So you build a town on topof Indian burial mounds sacred space. So you know there's could be someweird stuff in your future. You're kind of asking for trouble. So youknow what I was thinking like this would be a really good topic for likea future episode. We're going to put that in the hopper. But now, I mean seriously, Circleville is a cool place to visit. I wouldlove to go there and Halloween. It is slightly creepy yet and there arefamous for their pumpkin festival. It's really cool. When you drive in totown their water tower is a giant Pumpkin. Exactly. Yeah, they're known forit. They're known for it in school and if you love the fall, which if you're from Ohio, you pretty much love the fault, it'sgot to be a cool place to go. I did want to make one notefor historical accuracy. At this point in time, the town is nolonger circular shaped. They ended up squaring the circle at some time in theone eighteen hundreds. I think big mistake. That was a big mistake. It'sit seems like everyone regrets it. We already told you that Martin yetis the worldwide authority on the CIRCLEVILLE letters. He's also a former journalist, he'sthe president of Ace investigations and he's a big time advocate for those thatare wrongly incarcerated. All right, Darren, let's call Martin yet investigations. Hey, Marty, this is Darren. How are you all right? Howare you, Darren? I'm doing good. Are you okay to do this interview? Yeah, I think one thing I want to do is go backand get your original email, which I think has your information. Let meget your address, my home address. Hart, you want my home address? Yeah, my address is seven nine. So you know, that's a littlestrange. Usually we ask the questions, but we knew that Martin Yette wasgoing to be thorough and we were really excited to just get into theCIRCLEVILLE letters case and talk about that with him. Okay, I had achance to do some work on this this week and have reread the trial transcript. All right, continues to raise questions. Time I read through it I seesomething else. But how did you find out about the story begin with? So we explained to Martin that we became familiar with the Circleville case throughunsolved mysteries and the whatever remains podcast hosted by Marie Mayhew, and then wegot into more details in our interview with him. And then Martin warned usto the case as a strange way of pulling you in and not letting go. Yeah, it's fascinating and addictive. So be careful. Yeah, it'stoo late, I'm already in. Yeah, I think I have told you,Darren, that I had one private invest gator applied to me for ajob and we read my background. He got interested in the CIRCLEVILLE case.Then he called me back a few must later asked for a job update andthen he started to ask me questions about the circle bill letters because he gotinterested in them also and had been keeping up on things. So once it'dbite you, it's hard to get rid of. There's so much to thiscase, you know, it's kind of hard to like sort through it all. We've been working. I've been talking to Marie and she was able tosend us over all the stuff that she pulled. So we've been going throughlike the court case and the accident report and, you know, the theoriginal letders. So like one of the questions that I had was when youread online, everything says one thousand nine hundred and seventy six when it beginbut like the first letters that I can find are really seventy seven. Isit? Is it seventy seven? Then it started. That's fun. Apparentlyit started with Mary. I think she received her first letter in seventy seven. There are references to seventy six. I've seen that several other places.I have a timeline some researcher put together...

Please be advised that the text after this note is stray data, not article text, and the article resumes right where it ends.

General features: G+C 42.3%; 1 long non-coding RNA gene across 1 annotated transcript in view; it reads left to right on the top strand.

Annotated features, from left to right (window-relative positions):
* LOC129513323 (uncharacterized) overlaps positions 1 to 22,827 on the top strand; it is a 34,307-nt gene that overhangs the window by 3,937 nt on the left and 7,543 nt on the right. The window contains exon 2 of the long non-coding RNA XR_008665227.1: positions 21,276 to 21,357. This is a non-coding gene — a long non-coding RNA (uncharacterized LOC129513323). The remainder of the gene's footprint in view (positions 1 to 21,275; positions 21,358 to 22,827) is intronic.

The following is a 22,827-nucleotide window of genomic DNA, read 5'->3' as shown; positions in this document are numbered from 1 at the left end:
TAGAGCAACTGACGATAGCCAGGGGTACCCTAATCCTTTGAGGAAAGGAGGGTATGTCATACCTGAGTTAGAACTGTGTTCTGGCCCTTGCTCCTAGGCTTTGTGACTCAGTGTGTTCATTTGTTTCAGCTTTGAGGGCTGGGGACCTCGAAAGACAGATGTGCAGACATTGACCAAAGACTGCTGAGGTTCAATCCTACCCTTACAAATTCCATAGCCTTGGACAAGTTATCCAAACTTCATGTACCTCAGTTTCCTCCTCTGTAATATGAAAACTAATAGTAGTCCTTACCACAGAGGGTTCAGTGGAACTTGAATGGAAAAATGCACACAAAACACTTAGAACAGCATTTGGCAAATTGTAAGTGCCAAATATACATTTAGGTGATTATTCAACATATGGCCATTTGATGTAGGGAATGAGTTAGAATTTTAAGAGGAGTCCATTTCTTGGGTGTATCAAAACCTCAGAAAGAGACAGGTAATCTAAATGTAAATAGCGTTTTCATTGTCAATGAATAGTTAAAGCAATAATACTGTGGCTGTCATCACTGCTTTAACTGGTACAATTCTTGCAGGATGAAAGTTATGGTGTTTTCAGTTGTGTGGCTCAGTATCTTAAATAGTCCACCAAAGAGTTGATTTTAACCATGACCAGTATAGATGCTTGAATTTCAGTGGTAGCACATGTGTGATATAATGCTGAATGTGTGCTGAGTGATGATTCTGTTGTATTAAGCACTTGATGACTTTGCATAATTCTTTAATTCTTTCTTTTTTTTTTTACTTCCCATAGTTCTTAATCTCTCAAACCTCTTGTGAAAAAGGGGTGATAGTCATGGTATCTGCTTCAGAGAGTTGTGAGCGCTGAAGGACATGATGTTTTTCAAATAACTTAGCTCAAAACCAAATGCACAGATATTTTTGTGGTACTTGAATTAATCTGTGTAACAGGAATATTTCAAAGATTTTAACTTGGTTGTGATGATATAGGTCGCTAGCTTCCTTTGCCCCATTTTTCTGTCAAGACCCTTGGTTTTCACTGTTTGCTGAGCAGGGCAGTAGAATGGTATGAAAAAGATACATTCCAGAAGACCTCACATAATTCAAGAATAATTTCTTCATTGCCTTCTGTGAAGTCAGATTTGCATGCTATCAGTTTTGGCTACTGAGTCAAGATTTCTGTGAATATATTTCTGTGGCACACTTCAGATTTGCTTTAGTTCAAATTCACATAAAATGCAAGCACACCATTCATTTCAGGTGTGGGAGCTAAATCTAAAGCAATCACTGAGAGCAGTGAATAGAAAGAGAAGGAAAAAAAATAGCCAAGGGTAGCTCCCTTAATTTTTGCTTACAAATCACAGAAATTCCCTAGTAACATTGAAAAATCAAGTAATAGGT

...and he starts the timeline one thousandnine hundred and seventy six beginning of vindictive letters sent to residents of circle.Bill. Thousands of letters would be sent over the years. Now that couldbe an exaggeration about how many letters were set, but there certainly were hundreds. Yeah, and in the fresh hour court case I saw where they madereference to a thousand letters. Yeah, that's what I think. Sure,IFF Radcliffe said Yeah, but there's not really a true account of how many. Now that is that what the police would have had, or is thatlike Great Radcliffe said that they had a thousand lips. Okay, but theyonly release the thirty nine we which became core exhibits. Yeah, is therea way to get ahold of them or is that like an ongoing so it'snot a close case. I think I tried, think other people have triedsubsequently, and they're gone. They wouldn't have any reason to keep them really, best as I can tell, they're gone. Okay. So when didyou start getting involved in the case? Well, I followed it. Iwas commentary editor at the columnist dispatch and a columnist, so I followed thetrial and in that period I was becoming more and more interested in wrongful convictionsnationally as well as locally, and we had a couple big wrongful conviction caseshere in Columbus in the mid e s that I wrote about. And thenI was given advanced copy of the very important film the Thin Blue Line,that was given to me by the mother of the suspect, of the suspect, grand old all Adams, and it showed very dramatically how he had beenframed for a murder in Texas and sentenced to death and that was very eyeopening to a lot of people. That got a lot of publicly publicity.I wrote a number of columns in articles about it and remain friends with Randalldel Adams after this release for a long time. So that that's when Istarted thinking there might be a book in this and during this same formative perioda reporter friend by the name of Robin Yocumb had a series of articles calledreasonable doubt and he wrote a story about the letter writers and how, eventhough Paul Fresh Haart been in prison for several years, that the letters werecontinuing to be mailed all over pickaway county and some to surrounding areas, andno one could figure out who was going at, although the sheriff of course, insisted that Paul fresh hour had had done it. I was interested inSheriff Radcliffe separately because I had really got me into the investigative side of journalismwas in one thousand nine hundred and seventy eight, as editor of the MansfieldNews Journal, I exposed great deal of corruption in the Richmond County Sheriff's Officethat ultimately led to the sheriff's conviction and along with seven of his deputies.And so back my mind I also had an idea about corrupt sheriffs, becauseeverywhere I look there was a corupt shriff being charged for something. And rightduring this Carriad Sheriff Radcliffe, I believe, was president of the National Sheriff's Associationand was believed to be the longest serving sheriff in an office at thattime. Who Generational with that family? Right? Yeah, it. Ithas until like the last year or two. It has been controlled by the family. It's except for like one four year break when Dwight radcliff's father diedafter serving something like thirty years. Then...